The bank guarantees which provided that they are payable by the guarantor on demand is considered to be an un- conditional bank guarantee. When in the course of commercial dealings, unconditional guarantees have been given or accepted the beneficiary is entitled to realize such a bank guarantee in terms thereof irrespective of any pending disputes. In U.P. State Sugar Corporation vs. Sumac International Ltd. , this court observed that :

The law relating to invocation of such bank guarantees is by now well settled. When in the course of commercial dealings an unconditional bank guarantee is given or accepted, the beneficiary is entitled to realize such a bank guarantee in terms thereof irrespective of any pending disputes. The bank giving such a guarantee is bound to honour it as per its terms irrespective of any dispute raised by its customer. The very purpose of giving such a bank guarantee would otherwise be defeated. The courts should, therefore, be slow in granting an injunction to restrain the realization of such a bank guarantee. The courts have carved out only two exceptions. A fraud in connection with such a bank guarantee would vitiate the very foundation of such a bank guarantee. Hence if there is such a fraud of which the beneficiary seeks to take advantage, he can be restrained from doing so. The second exception relates to cases where allowing the encashment of an unconditional bank guarantee would result in irretrievable harm or injustice to one of the parties concerned. Since in most cases payment of money under such a bank guarantee would adversely affect the bank and its customer at whose instance the guarantee is given, the harm or injustice contemplated under this head must be of such an exceptional and irretrievable nature as would over ride the terms of the guarantee and the adverse effect of such an injunction on commercial dealings in the country. The two grounds are not necessarily connected, though both may coexist in some cases.

12. It is equally well settled in law that bank guarantee is an independent contract between bank and the beneficiary thereof. The bank is always obliged to honour its guarantee as long as it is an unconditional and irrevocable one. The dispute between the beneficiary and the party at whose instance the bank has given the guarantee is immaterial and of no consequence. In BSES Limited (Now Reliance Energy Ltd.) vs. Fenner India Ltd. And anr. this court held :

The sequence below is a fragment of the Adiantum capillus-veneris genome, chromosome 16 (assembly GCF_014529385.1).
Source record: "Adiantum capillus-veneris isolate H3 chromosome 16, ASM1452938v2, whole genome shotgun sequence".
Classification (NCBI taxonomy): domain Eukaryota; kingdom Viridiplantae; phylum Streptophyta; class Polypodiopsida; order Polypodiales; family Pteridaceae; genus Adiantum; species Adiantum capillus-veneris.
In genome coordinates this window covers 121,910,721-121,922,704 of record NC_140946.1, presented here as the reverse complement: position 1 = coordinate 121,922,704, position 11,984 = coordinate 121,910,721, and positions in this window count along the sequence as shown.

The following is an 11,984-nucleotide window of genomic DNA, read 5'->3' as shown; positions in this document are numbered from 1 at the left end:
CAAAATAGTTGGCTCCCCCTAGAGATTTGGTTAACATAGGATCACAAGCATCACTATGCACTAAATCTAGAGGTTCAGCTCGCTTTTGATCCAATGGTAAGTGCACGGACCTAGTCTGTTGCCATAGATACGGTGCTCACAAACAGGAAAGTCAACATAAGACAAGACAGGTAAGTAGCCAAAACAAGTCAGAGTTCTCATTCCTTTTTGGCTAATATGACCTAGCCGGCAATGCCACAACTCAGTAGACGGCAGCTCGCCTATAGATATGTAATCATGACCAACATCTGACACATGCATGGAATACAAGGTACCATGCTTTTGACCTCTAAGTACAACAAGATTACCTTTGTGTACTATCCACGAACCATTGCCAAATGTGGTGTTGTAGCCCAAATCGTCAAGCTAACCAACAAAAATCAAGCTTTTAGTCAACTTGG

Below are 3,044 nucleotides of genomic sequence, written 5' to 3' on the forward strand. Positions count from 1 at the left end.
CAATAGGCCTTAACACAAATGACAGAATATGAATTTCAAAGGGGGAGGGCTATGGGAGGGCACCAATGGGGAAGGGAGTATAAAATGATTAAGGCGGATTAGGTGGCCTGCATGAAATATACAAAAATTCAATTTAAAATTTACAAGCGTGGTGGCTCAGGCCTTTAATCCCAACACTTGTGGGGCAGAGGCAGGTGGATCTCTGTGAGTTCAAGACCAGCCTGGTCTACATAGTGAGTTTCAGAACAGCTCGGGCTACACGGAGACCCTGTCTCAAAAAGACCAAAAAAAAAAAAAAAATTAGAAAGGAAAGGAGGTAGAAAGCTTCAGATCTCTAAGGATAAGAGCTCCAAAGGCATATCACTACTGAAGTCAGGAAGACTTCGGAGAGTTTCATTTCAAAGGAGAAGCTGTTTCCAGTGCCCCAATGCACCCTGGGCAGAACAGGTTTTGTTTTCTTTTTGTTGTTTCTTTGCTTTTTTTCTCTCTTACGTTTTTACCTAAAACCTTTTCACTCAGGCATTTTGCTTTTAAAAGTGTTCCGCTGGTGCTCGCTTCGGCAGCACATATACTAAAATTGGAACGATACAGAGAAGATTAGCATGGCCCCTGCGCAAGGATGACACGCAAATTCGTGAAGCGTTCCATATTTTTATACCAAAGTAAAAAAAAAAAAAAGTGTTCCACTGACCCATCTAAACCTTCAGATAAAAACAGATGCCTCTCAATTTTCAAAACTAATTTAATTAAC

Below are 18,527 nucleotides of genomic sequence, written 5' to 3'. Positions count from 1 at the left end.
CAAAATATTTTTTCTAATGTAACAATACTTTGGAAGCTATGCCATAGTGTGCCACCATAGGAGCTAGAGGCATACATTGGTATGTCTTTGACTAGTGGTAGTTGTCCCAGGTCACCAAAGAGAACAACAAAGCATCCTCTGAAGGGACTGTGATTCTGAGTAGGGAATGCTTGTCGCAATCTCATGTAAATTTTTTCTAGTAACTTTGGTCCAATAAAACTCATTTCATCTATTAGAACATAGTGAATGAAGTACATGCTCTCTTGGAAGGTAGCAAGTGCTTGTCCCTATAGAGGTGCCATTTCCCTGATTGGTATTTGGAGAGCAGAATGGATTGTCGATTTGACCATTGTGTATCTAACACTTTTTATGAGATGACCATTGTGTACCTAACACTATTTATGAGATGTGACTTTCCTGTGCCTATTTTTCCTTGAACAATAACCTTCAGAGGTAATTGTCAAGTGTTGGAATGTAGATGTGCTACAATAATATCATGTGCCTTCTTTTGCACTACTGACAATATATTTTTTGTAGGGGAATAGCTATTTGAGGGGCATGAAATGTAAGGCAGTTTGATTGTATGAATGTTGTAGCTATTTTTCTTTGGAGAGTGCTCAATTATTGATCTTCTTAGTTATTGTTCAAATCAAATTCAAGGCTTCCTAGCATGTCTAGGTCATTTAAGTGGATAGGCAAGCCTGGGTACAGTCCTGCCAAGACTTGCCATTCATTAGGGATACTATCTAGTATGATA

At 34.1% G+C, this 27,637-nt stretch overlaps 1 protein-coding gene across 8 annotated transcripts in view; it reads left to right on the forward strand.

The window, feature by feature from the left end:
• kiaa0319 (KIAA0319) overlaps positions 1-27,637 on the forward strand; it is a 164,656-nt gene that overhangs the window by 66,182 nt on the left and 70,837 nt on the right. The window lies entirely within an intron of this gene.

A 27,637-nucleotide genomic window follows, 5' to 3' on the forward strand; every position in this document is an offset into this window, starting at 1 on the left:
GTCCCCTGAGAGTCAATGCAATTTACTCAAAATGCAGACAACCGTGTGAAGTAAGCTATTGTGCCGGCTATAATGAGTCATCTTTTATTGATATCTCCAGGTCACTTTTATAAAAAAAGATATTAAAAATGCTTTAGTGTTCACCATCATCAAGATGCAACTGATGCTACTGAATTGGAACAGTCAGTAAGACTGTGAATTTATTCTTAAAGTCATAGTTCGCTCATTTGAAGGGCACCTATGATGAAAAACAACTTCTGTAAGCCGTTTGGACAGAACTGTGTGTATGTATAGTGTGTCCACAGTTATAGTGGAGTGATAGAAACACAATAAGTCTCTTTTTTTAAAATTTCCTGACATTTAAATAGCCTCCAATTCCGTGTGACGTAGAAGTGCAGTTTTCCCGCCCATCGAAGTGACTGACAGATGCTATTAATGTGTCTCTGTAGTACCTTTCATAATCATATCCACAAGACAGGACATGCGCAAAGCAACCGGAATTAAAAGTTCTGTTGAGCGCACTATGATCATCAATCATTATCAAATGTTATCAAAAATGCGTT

10. There are, however, two exceptions to this Rule. The first is when there is a clear fraud of which the Bank has notice and a fraud of the beneficiary from which it seeks to benefit. The fraud must be of an egregious nature as to vitiate the entire underlying transaction. The second exception to the general rule of non- intervention is when there are special equities in favour of injunction, such as when irretrievable injury or irretrievable injustice would occur if such an injunction were not granted. The general rule and its exceptions has been reiterated in so many judgments of this court, that in U.P. State Sugar Corpn. V. Sumac International Ltd. (1997) 1 SCC 568 (hereinafter U.P. State Sugar Corpn) this Court, correctly declare that the law was settled.

13. In Himadri Chemicals Industries Ltd. V. Coal Tar Refining Company , this court summarized the principles for grant of refusal to grant of injunction to restrain the enforcement of a bank guarantee or a letter of credit in the following manner :

14.. . . . .

(i) While dealing with an application for injunction in the course of commercial dealings, and when an unconditional bank guarantee or letter of credit is given or accepted, the Beneficiary is entitled to realize such a Bank Guarantee or a Letter of Credit in terms thereof irrespective of any pending disputes relating to the terms of the contract.

(ii) The Bank giving such guarantee is bound to honour it as per its terms irrespective of any dispute raised by its customer.

(iii) The courts should be slow in granting an order of injunction to restrain the realization of a bank guarantee or a Letter of Credit.

(iv) Since a Bank Guarantee or a Letter of Credit is an independent and a separate contract and is absolute in nature, the existence of any dispute between the parties to the contract is not a ground for issuing an order of injunction to restrain enforcement of Bank Guarantees or Letters of Credit.